Dear World, Charing Cross Theatre | reviews, news & interviews
Dear World, Charing Cross Theatre
Dear World, Charing Cross Theatre
Eco-drama meets gentle whimsy as this chamber staging wins a quirky, long-neglected show its rightful place
It's odd that Jerry Herman merits only a passing mention in Stephen Sondheim's two-volume autobiographical take on Broadway words and music, Finishing the Hat and Look, I Made a Hat. In a couple of subjects Herman chose no less daringly than the master. Yet while La Cage aux Folles is now so entrenched that we forget its original boldness in asserting a loving gay relationship, Dear World's eccentric mix of eco-plea and nostalgia has yet to be established as a bittersweet chamber piece.
Where it only took Sondheim's Merrily We Roll Along 11 years to progress from flop to classic, Dear World has taken 44. Its time has finally come underneath the arches of Charing Cross in the intimate setting Herman always wanted, crowned this time by the supreme grace of Betty Buckley.
Her predecessor as Countess Aurelia, the Madwoman of Chaillot as adapted from Giraudoux’s 1943 play of that name, was the great Angela Lansbury, whose delivery of a string of terrific songs on the 1969 Broadway cast recording has kept the show’s memory fresh. But it seems that Lansbury was buried alive in an extravaganza that kept growing, in the wrong way, through 57 Broadway previews and three directors. Gillian Lynne’s crisp, straightforward new production puts Dear World to rights on the smaller scale it clearly needs, with a cast of 15 always sure of where it’s going, nimbly played orchestrations by Sarah Travis and adaptable if slightly clichéd Parisian set designs by Matt Kinley.
There’s still a touch of initial uncertainly in David Thompson’s new version. The plot – one-third realism to two-thirds fantasy, to reverse a judgment on the original play – could hardly be simpler or more topical. The collective Satan is a board of directors (Peter Land, Jack Rebaldi and Robert Meadmore with Anthony Barclay and Stuart Matthew Price, pictured right) led by a louche prospector who’s discovered oil under the Café Francis in Paris’s Chaillot district and who suggests drilling soon. The angel is Aurelia, with method in her madness and a gathering of loyal if stereotypical friends. “Grassroots advocacy versus fracking,” enthused my NGO companion.
So it would still make for a stronger start if the suits began the show with the scene-setting satirical number “The Spring of Next Year”, transferred in Lynne's production to the second act. It’s a waltz, like so many others here; we’re almost in A Little Night Music territory. Instead we get an Occupation dumb show narrating how the Mute (dancer Ayman Safiah in perhaps the only thankless role) became so. We have to wait until the end to see the point of that.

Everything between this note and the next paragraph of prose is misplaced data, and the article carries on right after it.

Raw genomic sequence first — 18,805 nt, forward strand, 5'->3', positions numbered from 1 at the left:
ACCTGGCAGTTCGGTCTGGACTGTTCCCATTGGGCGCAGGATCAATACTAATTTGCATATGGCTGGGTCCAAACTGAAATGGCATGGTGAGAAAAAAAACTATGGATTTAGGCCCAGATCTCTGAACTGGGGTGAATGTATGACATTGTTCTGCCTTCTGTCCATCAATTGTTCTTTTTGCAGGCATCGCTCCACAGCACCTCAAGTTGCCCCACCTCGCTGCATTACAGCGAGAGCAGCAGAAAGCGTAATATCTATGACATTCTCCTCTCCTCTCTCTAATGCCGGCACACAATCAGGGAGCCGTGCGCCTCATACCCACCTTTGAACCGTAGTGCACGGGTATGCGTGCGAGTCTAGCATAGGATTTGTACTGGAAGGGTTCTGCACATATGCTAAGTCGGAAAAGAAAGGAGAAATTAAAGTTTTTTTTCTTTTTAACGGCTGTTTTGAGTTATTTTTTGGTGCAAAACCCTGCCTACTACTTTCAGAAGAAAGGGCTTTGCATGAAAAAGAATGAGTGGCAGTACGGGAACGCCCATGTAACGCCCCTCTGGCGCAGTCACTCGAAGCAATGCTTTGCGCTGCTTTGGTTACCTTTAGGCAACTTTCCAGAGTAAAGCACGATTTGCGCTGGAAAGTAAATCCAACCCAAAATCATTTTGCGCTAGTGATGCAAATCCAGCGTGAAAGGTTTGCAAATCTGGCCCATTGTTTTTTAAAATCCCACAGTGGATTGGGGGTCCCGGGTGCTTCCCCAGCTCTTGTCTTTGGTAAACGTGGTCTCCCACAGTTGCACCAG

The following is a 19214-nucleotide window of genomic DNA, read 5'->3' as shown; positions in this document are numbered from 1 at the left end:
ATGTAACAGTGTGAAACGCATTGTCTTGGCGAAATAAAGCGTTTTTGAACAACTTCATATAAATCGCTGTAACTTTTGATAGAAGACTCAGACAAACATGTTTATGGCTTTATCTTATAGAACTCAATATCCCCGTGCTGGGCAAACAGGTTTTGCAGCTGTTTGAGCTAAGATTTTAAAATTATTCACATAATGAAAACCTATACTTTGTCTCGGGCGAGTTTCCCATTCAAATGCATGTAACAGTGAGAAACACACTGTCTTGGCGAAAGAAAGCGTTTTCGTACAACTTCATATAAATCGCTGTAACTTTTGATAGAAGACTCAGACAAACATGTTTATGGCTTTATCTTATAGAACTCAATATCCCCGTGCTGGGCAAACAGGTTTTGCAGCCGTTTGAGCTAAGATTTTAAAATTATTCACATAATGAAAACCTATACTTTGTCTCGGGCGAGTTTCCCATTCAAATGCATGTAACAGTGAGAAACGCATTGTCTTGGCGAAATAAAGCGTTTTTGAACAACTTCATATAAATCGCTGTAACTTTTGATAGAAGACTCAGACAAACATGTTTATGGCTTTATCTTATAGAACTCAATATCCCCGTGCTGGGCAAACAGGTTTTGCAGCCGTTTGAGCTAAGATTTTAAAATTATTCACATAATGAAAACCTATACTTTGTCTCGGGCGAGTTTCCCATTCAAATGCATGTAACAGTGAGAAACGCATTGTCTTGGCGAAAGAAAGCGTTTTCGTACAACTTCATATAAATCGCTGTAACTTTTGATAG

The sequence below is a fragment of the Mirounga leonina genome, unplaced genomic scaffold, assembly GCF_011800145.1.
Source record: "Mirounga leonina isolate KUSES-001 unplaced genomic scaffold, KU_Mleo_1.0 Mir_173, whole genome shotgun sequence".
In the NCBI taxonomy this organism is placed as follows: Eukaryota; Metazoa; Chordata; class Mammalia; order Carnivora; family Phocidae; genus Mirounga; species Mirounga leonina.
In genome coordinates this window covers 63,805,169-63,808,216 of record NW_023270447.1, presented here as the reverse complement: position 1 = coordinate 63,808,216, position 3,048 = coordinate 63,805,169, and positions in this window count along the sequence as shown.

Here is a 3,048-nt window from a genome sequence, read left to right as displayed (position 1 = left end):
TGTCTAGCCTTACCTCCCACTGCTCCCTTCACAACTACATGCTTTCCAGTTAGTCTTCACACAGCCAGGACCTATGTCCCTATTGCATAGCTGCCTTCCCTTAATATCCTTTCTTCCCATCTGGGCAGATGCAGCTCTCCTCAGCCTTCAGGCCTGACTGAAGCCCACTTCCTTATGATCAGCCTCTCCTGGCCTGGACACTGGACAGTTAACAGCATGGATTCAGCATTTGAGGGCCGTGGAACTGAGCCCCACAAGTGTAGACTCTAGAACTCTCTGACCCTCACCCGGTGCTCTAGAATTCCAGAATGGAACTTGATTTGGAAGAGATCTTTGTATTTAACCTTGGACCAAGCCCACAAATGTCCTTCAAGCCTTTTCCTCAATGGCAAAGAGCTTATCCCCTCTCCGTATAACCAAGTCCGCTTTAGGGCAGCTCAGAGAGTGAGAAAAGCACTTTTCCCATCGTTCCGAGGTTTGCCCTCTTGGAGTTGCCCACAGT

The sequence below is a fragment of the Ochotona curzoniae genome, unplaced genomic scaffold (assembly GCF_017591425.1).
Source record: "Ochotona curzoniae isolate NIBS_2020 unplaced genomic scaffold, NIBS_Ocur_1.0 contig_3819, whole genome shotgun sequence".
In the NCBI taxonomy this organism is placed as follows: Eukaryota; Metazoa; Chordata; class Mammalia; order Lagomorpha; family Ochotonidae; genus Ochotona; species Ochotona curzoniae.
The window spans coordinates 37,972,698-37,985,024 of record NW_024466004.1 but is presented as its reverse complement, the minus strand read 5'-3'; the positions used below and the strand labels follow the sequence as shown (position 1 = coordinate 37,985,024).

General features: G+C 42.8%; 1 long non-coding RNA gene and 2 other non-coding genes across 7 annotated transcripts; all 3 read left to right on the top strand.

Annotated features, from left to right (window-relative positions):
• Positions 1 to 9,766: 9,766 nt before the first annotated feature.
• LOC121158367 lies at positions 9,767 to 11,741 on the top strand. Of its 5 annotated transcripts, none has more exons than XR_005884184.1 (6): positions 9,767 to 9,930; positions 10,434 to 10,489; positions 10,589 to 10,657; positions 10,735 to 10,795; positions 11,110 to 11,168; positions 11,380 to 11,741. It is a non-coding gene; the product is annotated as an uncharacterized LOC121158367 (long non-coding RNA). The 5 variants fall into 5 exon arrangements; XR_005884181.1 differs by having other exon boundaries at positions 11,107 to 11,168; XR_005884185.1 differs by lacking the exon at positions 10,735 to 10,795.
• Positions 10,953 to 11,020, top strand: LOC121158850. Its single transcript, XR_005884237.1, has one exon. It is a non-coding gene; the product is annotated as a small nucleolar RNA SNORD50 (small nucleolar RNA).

Buckley’s first number, “A Sensible Woman”, is also weak - one of several extras restored to this adaptation. But already her beatific aristocratic bearing, which belies the oddities of her speech, cries star quality. And soon she’s off spreading light with “Each Tomorrow Morning” and sadness, with a terrific pianissimo start, in “I Don’t Want to Know”. Two more hits follow in Act Two, the simple but ineffably touching reminiscence of lost love “And I Was Beautiful” and the slightly extraneous “Kiss Her Now”. It’s only a pity the titular torchsong of eco-ruin is cut short.
There’s strong support from Paul Nicholas as a far from corny Sewerman – though his Act Two routine, another addition, doesn’t quite work – the superb quartet of capitalists, going through Little Swans dance routines at one stage, and the dispensible but well-sung young lovers (Katy Treharne and Stuart Matthew Price). But while no-one can steal the show from Buckley, Annabel Leventon and the tirelessly inventive Rebecca Lock as her fellow Madwomen from the Flea-Market, vamp Constance who hears voices around the house, and from Montmartre, Gabrielle with her invisible doggie Dickie come close (all three pictured above left). The tea-party trio shot through with Giraudoux’s Lewis Carroll absurdity and ending in effervescent three-part counterpoint is a highlight of this quirky show. Don’t miss it before it makes a major transfer - off-Broadway, perhaps?
Listen to the Tea Party sequence in the original Broadway cast recording
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